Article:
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Myrtus communis Linnaeus, 1753

Myrtus communis-Rahes1.jpg <b><i>Myrtus communis</b></i> Linnaeus, 1753||<img src=./_datas/t/6/y/t6ynvw9sux/i/uploads/t/6/y/t6ynvw9sux//2012/02/05/20120205173602-82568a1f-th.jpg> Thumbnails <b><i>Oxythyrea funesta</i></b> Poda, 1761||<img src=./_datas/t/6/y/t6ynvw9sux/i/uploads/t/6/y/t6ynvw9sux//2012/02/05/20120205125906-e288f93d-th.jpg> <b><i>Myrtus communis</b></i> Linnaeus, 1753||<img src=./_datas/t/6/y/t6ynvw9sux/i/uploads/t/6/y/t6ynvw9sux//2012/02/05/20120205173602-82568a1f-th.jpg> Thumbnails <b><i>Oxythyrea funesta</i></b> Poda, 1761||<img src=./_datas/t/6/y/t6ynvw9sux/i/uploads/t/6/y/t6ynvw9sux//2012/02/05/20120205125906-e288f93d-th.jpg> <b><i>Myrtus communis</b></i> Linnaeus, 1753||<img src=./_datas/t/6/y/t6ynvw9sux/i/uploads/t/6/y/t6ynvw9sux//2012/02/05/20120205173602-82568a1f-th.jpg> Thumbnails <b><i>Oxythyrea funesta</i></b> Poda, 1761||<img src=./_datas/t/6/y/t6ynvw9sux/i/uploads/t/6/y/t6ynvw9sux//2012/02/05/20120205125906-e288f93d-th.jpg> <b><i>Myrtus communis</b></i> Linnaeus, 1753||<img src=./_datas/t/6/y/t6ynvw9sux/i/uploads/t/6/y/t6ynvw9sux//2012/02/05/20120205173602-82568a1f-th.jpg> Thumbnails <b><i>Oxythyrea funesta</i></b> Poda, 1761||<img src=./_datas/t/6/y/t6ynvw9sux/i/uploads/t/6/y/t6ynvw9sux//2012/02/05/20120205125906-e288f93d-th.jpg> <b><i>Myrtus communis</b></i> Linnaeus, 1753||<img src=./_datas/t/6/y/t6ynvw9sux/i/uploads/t/6/y/t6ynvw9sux//2012/02/05/20120205173602-82568a1f-th.jpg> Thumbnails <b><i>Oxythyrea funesta</i></b> Poda, 1761||<img src=./_datas/t/6/y/t6ynvw9sux/i/uploads/t/6/y/t6ynvw9sux//2012/02/05/20120205125906-e288f93d-th.jpg> <b><i>Myrtus communis</b></i> Linnaeus, 1753||<img src=./_datas/t/6/y/t6ynvw9sux/i/uploads/t/6/y/t6ynvw9sux//2012/02/05/20120205173602-82568a1f-th.jpg> Thumbnails <b><i>Oxythyrea funesta</i></b> Poda, 1761||<img src=./_datas/t/6/y/t6ynvw9sux/i/uploads/t/6/y/t6ynvw9sux//2012/02/05/20120205125906-e288f93d-th.jpg>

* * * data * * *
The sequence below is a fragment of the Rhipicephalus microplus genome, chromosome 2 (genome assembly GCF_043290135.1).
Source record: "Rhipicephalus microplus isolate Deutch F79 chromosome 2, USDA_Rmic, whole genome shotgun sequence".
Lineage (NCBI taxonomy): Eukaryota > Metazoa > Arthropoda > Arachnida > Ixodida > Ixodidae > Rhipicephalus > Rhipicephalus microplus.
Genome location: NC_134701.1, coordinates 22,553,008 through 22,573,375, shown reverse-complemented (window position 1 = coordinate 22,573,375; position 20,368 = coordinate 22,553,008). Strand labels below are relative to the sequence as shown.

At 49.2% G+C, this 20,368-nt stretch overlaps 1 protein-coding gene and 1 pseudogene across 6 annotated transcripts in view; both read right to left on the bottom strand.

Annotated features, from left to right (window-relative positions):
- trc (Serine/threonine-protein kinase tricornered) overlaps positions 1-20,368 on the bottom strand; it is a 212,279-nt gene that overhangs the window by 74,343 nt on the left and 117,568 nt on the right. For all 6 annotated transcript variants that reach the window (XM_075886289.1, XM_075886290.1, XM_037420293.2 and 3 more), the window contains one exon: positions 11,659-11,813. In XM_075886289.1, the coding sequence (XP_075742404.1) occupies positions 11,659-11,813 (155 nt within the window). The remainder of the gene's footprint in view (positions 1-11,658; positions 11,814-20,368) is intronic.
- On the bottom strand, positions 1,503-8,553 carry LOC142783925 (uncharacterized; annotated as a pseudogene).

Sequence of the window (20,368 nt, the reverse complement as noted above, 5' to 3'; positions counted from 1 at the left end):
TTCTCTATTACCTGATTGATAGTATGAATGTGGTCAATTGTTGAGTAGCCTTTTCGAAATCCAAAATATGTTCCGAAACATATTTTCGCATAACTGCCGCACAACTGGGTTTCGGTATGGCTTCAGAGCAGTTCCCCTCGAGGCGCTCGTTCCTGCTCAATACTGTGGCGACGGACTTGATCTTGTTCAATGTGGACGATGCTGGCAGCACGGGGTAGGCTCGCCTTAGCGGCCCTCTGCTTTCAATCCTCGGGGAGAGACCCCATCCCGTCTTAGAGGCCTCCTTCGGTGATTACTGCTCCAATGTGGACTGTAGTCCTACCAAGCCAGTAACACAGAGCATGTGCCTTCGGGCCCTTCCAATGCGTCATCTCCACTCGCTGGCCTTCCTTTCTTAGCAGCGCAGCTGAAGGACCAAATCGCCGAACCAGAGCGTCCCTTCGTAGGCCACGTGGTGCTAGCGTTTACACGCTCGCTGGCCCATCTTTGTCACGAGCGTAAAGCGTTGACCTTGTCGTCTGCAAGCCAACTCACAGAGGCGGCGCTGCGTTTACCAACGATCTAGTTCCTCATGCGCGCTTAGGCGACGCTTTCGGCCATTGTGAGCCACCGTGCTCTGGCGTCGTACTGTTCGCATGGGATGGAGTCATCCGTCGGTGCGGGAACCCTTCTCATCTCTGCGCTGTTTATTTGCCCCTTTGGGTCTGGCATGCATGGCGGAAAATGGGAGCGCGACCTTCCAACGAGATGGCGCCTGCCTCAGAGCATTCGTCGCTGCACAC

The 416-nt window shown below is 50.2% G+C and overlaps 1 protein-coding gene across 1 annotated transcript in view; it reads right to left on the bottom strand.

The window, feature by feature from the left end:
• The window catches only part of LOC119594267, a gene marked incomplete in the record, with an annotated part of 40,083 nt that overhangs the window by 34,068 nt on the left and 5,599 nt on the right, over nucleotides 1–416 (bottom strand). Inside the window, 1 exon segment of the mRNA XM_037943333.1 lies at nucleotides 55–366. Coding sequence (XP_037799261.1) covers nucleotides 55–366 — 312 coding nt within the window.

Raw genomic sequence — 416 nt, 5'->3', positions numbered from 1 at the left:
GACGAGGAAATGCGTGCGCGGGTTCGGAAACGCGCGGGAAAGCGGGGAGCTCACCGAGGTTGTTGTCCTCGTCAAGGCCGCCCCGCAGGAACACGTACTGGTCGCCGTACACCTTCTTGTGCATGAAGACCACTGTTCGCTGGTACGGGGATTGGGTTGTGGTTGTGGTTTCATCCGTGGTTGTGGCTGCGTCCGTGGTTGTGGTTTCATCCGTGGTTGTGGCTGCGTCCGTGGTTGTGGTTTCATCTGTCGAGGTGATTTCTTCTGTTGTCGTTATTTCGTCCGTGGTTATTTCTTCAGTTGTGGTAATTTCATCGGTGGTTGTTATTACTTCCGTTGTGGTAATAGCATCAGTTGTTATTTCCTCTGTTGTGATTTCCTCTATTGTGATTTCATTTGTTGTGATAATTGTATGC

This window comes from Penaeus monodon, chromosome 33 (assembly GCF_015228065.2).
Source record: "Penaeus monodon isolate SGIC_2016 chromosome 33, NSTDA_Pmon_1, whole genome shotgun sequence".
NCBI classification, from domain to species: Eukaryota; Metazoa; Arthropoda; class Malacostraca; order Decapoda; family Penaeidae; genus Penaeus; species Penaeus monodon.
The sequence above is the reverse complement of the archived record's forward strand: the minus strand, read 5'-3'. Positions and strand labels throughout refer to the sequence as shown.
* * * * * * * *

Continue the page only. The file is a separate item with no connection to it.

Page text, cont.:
Myrtus communis Linnaeus, 1753
Common names: Myrtle, True myrtle [En], Myrte [Fr], Mirte [Nl], Myrtus [It], Mirto, Arrayán, Murta [Es], Μυρτιά, Μυρτιά η κοινή, Μύρτο [Gr], Mersin [Tu]

Rahes, IKARIA ● Greece

Description: The plant is an evergreen shrub or small tree, growing to 5 m tall. The leaf is entire, 3–5 cm long, with a fragrant essential oil. The star-like flower has five petals and sepals, and numerous stamens. Petals usually are white. The fruit is a round berry containing several seeds, most commonly blue-black in colour.

Biology: The flower is pollinated by insects, and the seeds are dispersed by birds that eat the berries.

Habitat: Scrub, avoiding calcareous soils.

Distribution: Native to southern Europe, Middle East and north Africa.

Uses: In the Mediterranean, myrtle was symbolic of love and immortality. In Greek mythology and ritual the myrtle was sacred to the goddesses Aphrodite and also Demeter.
Fruit is edible raw or cooked and has an aromatic flavour. The leaves and the dried fruits and flower buds are used as a flavouring in cooked savoury dishes, sauces, syrups, etc. An essential oil from the leaves and twigs is used as a condiment, especially when mixed with other spices. The flowers have a sweet flavour and are used in salads.
The fresh, clear aroma of this oil is excellent at clearing the airways.
The leaves are aromatic, balsamic, haemostatic and tonic. Recent research has revealed a substance in the plant that has an antibiotic action. The plant is taken internally in the treatment of urinary infections, digestive problems, vaginal discharge, bronchial congestion, sinusitis and dry coughs. Externally, it is used in the treatment of acne (the essential oil is normally used here), wounds, gum infections and haemorrhoids. The oil is used as a local application in the treatment of rheumatism. The fruit is carminative and is used in the treatment of dysentery, diarrhoea, haemorrhoids, internal ulceration and rheumatism.
A recent systematic review of herbal medicines has proven a positive effect for myrtle compounds in the treatment of rhinosinusitis. An ointment containing the essential oil myrtle was effective against herpes simplexvirus (HSV-1) infection.

References:
Wikipedia, Myrtus
Plants For A Future




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